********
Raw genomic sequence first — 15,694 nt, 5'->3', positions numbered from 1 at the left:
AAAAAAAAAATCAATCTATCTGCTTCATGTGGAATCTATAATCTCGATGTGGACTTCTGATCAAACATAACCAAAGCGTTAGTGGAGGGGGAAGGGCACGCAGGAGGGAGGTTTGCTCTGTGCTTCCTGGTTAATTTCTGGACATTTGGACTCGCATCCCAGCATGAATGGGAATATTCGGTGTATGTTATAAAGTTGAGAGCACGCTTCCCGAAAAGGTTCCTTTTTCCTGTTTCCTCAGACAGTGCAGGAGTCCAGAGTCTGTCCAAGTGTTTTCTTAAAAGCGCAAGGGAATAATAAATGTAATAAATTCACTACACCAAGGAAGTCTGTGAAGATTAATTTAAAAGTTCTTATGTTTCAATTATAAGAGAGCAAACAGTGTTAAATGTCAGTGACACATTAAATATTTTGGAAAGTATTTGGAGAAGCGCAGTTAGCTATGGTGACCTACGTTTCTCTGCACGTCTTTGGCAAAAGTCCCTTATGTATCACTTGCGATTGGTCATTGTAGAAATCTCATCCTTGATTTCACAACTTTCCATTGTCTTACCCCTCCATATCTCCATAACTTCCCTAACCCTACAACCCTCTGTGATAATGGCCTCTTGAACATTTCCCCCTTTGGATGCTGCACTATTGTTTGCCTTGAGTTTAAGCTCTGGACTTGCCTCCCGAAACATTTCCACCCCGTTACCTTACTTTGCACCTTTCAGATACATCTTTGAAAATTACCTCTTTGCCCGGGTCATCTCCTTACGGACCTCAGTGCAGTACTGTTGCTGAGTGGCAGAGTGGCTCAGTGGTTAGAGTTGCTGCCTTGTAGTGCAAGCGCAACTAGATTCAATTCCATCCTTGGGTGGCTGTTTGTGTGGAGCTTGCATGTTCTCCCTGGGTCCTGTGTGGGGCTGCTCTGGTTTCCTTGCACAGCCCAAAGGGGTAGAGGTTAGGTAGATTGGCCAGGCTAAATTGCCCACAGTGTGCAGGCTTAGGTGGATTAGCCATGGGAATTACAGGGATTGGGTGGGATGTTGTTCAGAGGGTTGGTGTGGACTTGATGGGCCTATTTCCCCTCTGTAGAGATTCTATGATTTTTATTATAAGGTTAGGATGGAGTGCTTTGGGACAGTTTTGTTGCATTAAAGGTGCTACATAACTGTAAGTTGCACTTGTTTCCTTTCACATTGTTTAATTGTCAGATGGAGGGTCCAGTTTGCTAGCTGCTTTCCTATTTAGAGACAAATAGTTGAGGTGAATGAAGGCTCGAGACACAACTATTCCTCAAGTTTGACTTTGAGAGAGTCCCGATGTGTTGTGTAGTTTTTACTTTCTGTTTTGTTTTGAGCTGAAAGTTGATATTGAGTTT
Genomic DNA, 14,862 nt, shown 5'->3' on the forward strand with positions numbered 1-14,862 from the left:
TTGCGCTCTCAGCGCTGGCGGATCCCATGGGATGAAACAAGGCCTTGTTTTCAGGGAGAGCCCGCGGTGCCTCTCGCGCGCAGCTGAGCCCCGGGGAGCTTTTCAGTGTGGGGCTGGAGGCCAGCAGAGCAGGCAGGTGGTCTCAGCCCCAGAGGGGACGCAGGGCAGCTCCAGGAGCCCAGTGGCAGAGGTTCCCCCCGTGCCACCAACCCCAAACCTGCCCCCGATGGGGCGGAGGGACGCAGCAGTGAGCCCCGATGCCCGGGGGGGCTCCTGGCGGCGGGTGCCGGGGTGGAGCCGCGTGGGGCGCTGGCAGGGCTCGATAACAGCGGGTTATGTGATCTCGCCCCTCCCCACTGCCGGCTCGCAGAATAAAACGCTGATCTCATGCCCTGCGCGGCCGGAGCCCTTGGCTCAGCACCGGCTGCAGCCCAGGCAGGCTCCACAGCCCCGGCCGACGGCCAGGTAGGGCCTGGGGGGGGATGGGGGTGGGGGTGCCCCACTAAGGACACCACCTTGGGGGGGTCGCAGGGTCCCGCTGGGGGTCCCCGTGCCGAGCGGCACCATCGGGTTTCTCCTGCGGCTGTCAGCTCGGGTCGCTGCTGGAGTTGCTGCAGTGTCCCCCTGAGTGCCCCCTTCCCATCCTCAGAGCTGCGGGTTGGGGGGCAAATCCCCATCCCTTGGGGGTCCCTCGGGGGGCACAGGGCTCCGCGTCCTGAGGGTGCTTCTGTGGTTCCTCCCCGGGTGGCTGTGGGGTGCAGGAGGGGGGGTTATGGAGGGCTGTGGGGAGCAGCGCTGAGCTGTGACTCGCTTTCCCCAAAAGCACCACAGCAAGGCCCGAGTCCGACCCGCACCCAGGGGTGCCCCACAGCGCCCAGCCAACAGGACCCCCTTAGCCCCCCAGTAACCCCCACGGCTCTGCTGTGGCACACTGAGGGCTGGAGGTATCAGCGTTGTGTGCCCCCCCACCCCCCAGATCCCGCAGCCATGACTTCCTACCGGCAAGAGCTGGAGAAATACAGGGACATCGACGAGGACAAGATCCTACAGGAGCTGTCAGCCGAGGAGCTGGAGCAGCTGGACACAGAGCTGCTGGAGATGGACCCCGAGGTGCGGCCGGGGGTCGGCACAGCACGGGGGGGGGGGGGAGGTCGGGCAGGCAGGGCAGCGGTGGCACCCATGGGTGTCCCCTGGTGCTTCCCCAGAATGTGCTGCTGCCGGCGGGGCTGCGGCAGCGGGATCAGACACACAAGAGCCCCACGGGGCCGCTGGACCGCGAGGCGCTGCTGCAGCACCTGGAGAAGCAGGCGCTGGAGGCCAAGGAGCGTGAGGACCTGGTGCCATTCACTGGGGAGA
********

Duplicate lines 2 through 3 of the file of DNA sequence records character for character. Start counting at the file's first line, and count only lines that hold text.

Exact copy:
AAAAAAAAAATCAATCTATCTGCTTCATGTGGAATCTATAATCTCGATGTGGACTTCTGATCAAACATAACCAAAGCGTTAGTGGAGGGGGAAGGGCACGCAGGAGGGAGGTTTGCTCTGTGCTTCCTGGTTAATTTCTGGACATTTGGACTCGCATCCCAGCATGAATGGGAATATTCGGTGTATGTTATAAAGTTGAGAGCACGCTTCCCGAAAAGGTTCCTTTTTCCTGTTTCCTCAGACAGTGCAGGAGTCCAGAGTCTGTCCAAGTGTTTTCTTAAAAGCGCAAGGGAATAATAAATGTAATAAATTCACTACACCAAGGAAGTCTGTGAAGATTAATTTAAAAGTTCTTATGTTTCAATTATAAGAGAGCAAACAGTGTTAAATGTCAGTGACACATTAAATATTTTGGAAAGTATTTGGAGAAGCGCAGTTAGCTATGGTGACCTACGTTTCTCTGCACGTCTTTGGCAAAAGTCCCTTATGTATCACTTGCGATTGGTCATTGTAGAAATCTCATCCTTGATTTCACAACTTTCCATTGTCTTACCCCTCCATATCTCCATAACTTCCCTAACCCTACAACCCTCTGTGATAATGGCCTCTTGAACATTTCCCCCTTTGGATGCTGCACTATTGTTTGCCTTGAGTTTAAGCTCTGGACTTGCCTCCCGAAACATTTCCACCCCGTTACCTTACTTTGCACCTTTCAGATACATCTTTGAAAATTACCTCTTTGCCCGGGTCATCTCCTTACGGACCTCAGTGCAGTACTGTTGCTGAGTGGCAGAGTGGCTCAGTGGTTAGAGTTGCTGCCTTGTAGTGCAAGCGCAACTAGATTCAATTCCATCCTTGGGTGGCTGTTTGTGTGGAGCTTGCATGTTCTCCCTGGGTCCTGTGTGGGGCTGCTCTGGTTTCCTTGCACAGCCCAAAGGGGTAGAGGTTAGGTAGATTGGCCAGGCTAAATTGCCCACAGTGTGCAGGCTTAGGTGGATTAGCCATGGGAATTACAGGGATTGGGTGGGATGTTGTTCAGAGGGTTGGTGTGGACTTGATGGGCCTATTTCCCCTCTGTAGAGATTCTATGATTTTTATTATAAGGTTAGGATGGAGTGCTTTGGGACAGTTTTGTTGCATTAAAGGTGCTACATAACTGTAAGTTGCACTTGTTTCCTTTCACATTGTTTAATTGTCAGATGGAGGGTCCAGTTTGCTAGCTGCTTTCCTATTTAGAGACAAATAGTTGAGGTGAATGAAGGCTCGAGACACAACTATTCCTCAAGTTTGACTTTGAGAGAGTCCCGATGTGTTGTGTAGTTTTTACTTTCTGTTTTGTTTTGAGCTGAAAGTTGATATTGAGTTT
Genomic DNA, 14,862 nt, shown 5'->3' on the forward strand with positions numbered 1-14,862 from the left: